There are many cockamamie notions whirling around the damp minds of criminal law reformers which wind up with legal academics grasping at straws to write some hip, radical article or book to promote a means of fixing the broken, invariably racist, system. Some, like jury nullification or eliminating plea bargaining, have gained traction.
A nascent notion came from the fertile imagination of a Stanford sociologist, with a courtesy appointment at Stanford Law School, Matthew Clair, who wrote a book that was excerpted at Inquest, which bills itself as “The Decareral Brainstorm.” Such sites, dedicated to such one-sided causes without a discouraging word, have a tendency to promote ridiculous ideas because there’s no one around to point out that they’re, well, ridiculous. And Clair’s idea is not merely ridiculous, but dangerous.
In ways large and small, disadvantaged defendants who try to assert their voice in the criminal legal system see their agency denied — including, sometimes, by their own lawyers. Sociologist @ explains what that’s like.
Converted into words with meaning, the point here is that defendants are denied the opportunity to write their own motions, make their own arguments, scream at the judge, because their lawyers don’t let them.
Nearly all the lawyers I’ve spoken to have had more than one story to tell about “uncooperative” and “difficult” clients — defendants who withdrew from them. In in-depth interviews and in casual conversations, I asked lawyers about the kinds of defendants they prefer and the kinds that frustrate them. I asked them about the different kinds of relationships they find themselves in and the kinds that they strive to cultivate with their clients. And I asked how they react to these different kinds of relationships. Nearly every lawyer I spoke with was aware of the need to gain the trust of their clients. Some recognized defendants’ distrust of the legal system and defendants’ frustrations of being charged with a crime.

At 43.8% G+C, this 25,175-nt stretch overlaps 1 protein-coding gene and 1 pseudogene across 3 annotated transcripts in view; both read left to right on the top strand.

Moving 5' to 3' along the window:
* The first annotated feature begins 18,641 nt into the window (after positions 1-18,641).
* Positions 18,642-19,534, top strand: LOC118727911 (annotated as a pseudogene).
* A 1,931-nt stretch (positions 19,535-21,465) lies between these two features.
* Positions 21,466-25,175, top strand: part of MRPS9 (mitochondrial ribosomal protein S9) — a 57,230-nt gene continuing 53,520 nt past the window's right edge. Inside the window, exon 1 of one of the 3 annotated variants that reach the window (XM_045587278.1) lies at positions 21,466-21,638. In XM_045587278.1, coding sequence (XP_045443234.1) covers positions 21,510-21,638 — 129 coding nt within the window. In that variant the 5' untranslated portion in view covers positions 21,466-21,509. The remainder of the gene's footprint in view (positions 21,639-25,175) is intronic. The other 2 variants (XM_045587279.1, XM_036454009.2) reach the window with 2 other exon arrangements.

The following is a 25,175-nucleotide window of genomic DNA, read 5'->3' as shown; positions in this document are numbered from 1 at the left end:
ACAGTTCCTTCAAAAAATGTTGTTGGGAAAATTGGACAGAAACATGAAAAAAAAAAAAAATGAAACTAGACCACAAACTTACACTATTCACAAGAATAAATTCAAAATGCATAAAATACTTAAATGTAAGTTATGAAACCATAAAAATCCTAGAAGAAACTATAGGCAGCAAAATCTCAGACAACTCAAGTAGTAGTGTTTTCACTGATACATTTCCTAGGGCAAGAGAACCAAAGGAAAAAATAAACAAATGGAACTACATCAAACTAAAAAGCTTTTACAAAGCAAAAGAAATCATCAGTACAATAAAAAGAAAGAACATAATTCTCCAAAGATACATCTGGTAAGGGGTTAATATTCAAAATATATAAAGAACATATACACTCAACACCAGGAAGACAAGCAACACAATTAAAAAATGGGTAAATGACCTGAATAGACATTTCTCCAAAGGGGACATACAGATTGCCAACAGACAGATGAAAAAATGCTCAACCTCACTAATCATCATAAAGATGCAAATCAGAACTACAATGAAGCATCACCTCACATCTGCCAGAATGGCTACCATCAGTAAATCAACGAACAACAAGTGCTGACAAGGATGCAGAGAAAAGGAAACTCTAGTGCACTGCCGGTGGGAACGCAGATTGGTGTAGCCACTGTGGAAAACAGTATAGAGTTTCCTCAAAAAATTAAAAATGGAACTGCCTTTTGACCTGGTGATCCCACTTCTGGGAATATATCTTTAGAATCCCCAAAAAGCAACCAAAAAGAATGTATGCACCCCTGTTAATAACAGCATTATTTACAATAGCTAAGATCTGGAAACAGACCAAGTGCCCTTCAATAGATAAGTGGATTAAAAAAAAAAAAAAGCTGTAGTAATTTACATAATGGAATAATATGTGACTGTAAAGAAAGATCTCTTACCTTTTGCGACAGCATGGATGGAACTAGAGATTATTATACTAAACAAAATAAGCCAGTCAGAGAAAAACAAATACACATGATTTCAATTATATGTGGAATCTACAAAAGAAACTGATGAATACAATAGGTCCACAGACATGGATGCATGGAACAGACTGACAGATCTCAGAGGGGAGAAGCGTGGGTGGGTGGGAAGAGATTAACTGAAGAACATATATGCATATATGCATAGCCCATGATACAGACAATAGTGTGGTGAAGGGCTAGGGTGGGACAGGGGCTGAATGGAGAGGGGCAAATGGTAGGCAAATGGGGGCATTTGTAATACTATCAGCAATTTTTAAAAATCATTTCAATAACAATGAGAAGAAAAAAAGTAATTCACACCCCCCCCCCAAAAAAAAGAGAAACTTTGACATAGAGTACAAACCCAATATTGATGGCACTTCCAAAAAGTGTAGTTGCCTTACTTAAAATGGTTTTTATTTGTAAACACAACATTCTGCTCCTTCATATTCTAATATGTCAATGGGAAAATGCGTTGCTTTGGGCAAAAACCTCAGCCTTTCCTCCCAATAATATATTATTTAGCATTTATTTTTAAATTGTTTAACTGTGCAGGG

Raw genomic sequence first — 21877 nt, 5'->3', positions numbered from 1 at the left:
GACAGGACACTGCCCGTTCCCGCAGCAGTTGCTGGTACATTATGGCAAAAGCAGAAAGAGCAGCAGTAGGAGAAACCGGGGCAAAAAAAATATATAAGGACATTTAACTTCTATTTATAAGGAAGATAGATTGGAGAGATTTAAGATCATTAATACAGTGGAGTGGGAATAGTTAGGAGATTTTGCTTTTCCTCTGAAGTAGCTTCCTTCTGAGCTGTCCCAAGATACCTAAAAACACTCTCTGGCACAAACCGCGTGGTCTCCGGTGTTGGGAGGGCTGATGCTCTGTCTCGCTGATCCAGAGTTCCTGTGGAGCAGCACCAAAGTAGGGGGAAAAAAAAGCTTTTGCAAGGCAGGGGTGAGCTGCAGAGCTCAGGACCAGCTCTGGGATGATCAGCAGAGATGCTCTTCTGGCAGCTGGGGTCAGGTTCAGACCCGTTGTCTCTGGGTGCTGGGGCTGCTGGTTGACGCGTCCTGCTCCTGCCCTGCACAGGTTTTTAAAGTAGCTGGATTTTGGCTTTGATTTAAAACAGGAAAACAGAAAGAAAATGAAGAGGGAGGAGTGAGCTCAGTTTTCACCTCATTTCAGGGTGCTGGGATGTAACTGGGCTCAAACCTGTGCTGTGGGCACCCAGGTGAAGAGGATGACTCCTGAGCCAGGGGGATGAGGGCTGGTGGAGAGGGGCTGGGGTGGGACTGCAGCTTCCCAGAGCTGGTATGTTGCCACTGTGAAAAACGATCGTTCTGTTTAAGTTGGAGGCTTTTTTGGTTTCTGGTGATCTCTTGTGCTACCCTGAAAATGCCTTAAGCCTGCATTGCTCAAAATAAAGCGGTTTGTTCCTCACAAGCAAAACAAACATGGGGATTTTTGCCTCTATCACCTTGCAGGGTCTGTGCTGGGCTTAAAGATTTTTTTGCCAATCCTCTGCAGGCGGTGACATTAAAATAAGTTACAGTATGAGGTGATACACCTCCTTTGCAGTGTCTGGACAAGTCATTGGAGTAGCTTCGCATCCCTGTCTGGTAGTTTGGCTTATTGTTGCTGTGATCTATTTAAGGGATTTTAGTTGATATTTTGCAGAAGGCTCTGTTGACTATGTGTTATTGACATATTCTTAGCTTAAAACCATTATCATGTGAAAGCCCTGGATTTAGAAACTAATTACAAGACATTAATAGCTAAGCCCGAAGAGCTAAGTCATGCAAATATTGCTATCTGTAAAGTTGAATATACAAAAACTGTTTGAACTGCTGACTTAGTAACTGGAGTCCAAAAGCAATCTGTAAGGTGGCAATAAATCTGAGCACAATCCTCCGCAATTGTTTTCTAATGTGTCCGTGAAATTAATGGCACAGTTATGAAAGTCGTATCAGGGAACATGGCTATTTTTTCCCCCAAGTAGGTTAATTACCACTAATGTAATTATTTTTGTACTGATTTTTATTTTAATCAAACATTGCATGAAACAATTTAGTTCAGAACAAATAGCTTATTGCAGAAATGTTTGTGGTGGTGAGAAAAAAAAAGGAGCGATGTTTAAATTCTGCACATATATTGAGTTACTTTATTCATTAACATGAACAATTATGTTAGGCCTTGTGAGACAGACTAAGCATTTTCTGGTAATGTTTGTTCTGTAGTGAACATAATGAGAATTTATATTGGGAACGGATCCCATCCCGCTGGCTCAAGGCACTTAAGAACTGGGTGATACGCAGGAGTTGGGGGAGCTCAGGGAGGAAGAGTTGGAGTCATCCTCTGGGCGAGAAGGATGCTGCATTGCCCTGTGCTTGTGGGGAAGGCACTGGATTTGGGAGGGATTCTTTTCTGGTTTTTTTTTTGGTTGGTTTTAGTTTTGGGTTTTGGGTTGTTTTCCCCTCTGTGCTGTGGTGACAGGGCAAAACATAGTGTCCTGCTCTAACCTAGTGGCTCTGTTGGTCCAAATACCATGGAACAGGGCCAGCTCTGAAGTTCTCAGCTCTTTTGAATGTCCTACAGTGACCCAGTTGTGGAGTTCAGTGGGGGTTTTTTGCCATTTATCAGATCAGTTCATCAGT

He limited his scope of knowledge to “all the lawyers [he’s, although I don’t know his chosen pronouns] spoken with,” which appears to be an extremely limited number. It’s not that most lawyers have stories about uncooperative and difficult clients. We do. And many distrust the legal system and are frustrated with being charged. They are. And then comes the devolution into anecdotes as if a few cool stories from Clair’s limited universe explains it all.
At the same time, defense attorneys admitted that they were not always able to gain the trust of their clients: many of their most disadvantaged clients did not seem to engage with them or defer to their expertise. Worse, they felt that some of their clients were outwardly hostile. One public defender told me, “Clients are always looking for a reason as to why they shouldn’t trust you.” Another public defender said, “Clients are quick to trash lawyers.”
There are vast differences between the experience of n00b public defenders and more experienced, and usually private, lawyers. In the minds of many defendants, a lawyer is worth what you pay for her, and she often is. Every baby lawyer believes they’re the reincarnation of Clarence Darrow at a year or two in, and not only after they have ten, and often more, years under their belt do they begin to realize what a mediocre lawyer they were, and why they failed to instill confidence in clients.